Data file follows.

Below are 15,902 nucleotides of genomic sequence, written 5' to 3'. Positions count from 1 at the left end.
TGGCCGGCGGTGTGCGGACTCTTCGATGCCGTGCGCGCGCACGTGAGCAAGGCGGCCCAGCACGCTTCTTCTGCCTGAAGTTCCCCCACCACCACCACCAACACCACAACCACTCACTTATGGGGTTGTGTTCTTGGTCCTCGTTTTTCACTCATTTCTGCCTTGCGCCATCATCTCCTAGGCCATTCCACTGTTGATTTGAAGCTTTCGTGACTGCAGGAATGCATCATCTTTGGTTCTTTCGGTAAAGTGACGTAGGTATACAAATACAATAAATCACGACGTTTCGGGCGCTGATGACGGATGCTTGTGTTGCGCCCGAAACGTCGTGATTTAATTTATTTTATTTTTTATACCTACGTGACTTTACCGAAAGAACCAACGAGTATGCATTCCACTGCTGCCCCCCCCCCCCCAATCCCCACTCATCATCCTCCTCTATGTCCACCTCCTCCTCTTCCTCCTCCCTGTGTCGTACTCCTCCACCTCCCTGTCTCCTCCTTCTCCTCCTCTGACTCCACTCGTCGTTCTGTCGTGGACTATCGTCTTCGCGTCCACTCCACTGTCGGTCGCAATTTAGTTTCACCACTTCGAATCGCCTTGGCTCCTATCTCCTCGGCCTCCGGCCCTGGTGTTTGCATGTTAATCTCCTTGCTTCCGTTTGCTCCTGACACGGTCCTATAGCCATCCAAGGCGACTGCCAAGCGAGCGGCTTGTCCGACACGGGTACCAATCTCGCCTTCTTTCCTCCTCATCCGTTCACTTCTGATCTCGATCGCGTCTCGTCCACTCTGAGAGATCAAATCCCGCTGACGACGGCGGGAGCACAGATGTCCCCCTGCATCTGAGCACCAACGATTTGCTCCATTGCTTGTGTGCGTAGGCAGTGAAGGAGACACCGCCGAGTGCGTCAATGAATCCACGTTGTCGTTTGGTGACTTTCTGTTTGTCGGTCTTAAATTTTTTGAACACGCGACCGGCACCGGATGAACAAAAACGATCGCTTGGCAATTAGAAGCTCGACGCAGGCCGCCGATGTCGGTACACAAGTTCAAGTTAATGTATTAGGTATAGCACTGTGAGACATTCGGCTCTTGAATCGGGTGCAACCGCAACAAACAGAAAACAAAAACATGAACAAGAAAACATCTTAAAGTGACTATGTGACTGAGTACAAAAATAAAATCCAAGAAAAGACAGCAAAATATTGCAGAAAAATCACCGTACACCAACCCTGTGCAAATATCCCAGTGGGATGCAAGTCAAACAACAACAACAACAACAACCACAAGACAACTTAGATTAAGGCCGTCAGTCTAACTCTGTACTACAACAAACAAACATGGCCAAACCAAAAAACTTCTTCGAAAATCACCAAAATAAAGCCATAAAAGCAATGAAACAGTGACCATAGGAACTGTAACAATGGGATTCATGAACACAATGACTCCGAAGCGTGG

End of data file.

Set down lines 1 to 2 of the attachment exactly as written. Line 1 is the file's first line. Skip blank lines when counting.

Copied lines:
Below are 15,902 nucleotides of genomic sequence, written 5' to 3'. Positions count from 1 at the left end.
TGGCCGGCGGTGTGCGGACTCTTCGATGCCGTGCGCGCGCACGTGAGCAAGGCGGCCCAGCACGCTTCTTCTGCCTGAAGTTCCCCCACCACCACCACCAACACCACAACCACTCACTTATGGGGTTGTGTTCTTGGTCCTCGTTTTTCACTCATTTCTGCCTTGCGCCATCATCTCCTAGGCCATTCCACTGTTGATTTGAAGCTTTCGTGACTGCAGGAATGCATCATCTTTGGTTCTTTCGGTAAAGTGACGTAGGTATACAAATACAATAAATCACGACGTTTCGGGCGCTGATGACGGATGCTTGTGTTGCGCCCGAAACGTCGTGATTTAATTTATTTTATTTTTTATACCTACGTGACTTTACCGAAAGAACCAACGAGTATGCATTCCACTGCTGCCCCCCCCCCCCCAATCCCCACTCATCATCCTCCTCTATGTCCACCTCCTCCTCTTCCTCCTCCCTGTGTCGTACTCCTCCACCTCCCTGTCTCCTCCTTCTCCTCCTCTGACTCCACTCGTCGTTCTGTCGTGGACTATCGTCTTCGCGTCCACTCCACTGTCGGTCGCAATTTAGTTTCACCACTTCGAATCGCCTTGGCTCCTATCTCCTCGGCCTCCGGCCCTGGTGTTTGCATGTTAATCTCCTTGCTTCCGTTTGCTCCTGACACGGTCCTATAGCCATCCAAGGCGACTGCCAAGCGAGCGGCTTGTCCGACACGGGTACCAATCTCGCCTTCTTTCCTCCTCATCCGTTCACTTCTGATCTCGATCGCGTCTCGTCCACTCTGAGAGATCAAATCCCGCTGACGACGGCGGGAGCACAGATGTCCCCCTGCATCTGAGCACCAACGATTTGCTCCATTGCTTGTGTGCGTAGGCAGTGAAGGAGACACCGCCGAGTGCGTCAATGAATCCACGTTGTCGTTTGGTGACTTTCTGTTTGTCGGTCTTAAATTTTTTGAACACGCGACCGGCACCGGATGAACAAAAACGATCGCTTGGCAATTAGAAGCTCGACGCAGGCCGCCGATGTCGGTACACAAGTTCAAGTTAATGTATTAGGTATAGCACTGTGAGACATTCGGCTCTTGAATCGGGTGCAACCGCAACAAACAGAAAACAAAAACATGAACAAGAAAACATCTTAAAGTGACTATGTGACTGAGTACAAAAATAAAATCCAAGAAAAGACAGCAAAATATTGCAGAAAAATCACCGTACACCAACCCTGTGCAAATATCCCAGTGGGATGCAAGTCAAACAACAACAACAACAACAACCACAAGACAACTTAGATTAAGGCCGTCAGTCTAACTCTGTACTACAACAAACAAACATGGCCAAACCAAAAAACTTCTTCGAAAATCACCAAAATAAAGCCATAAAAGCAATGAAACAGTGACCATAGGAACTGTAACAATGGGATTCATGAACACAATGACTCCGAAGCGTGG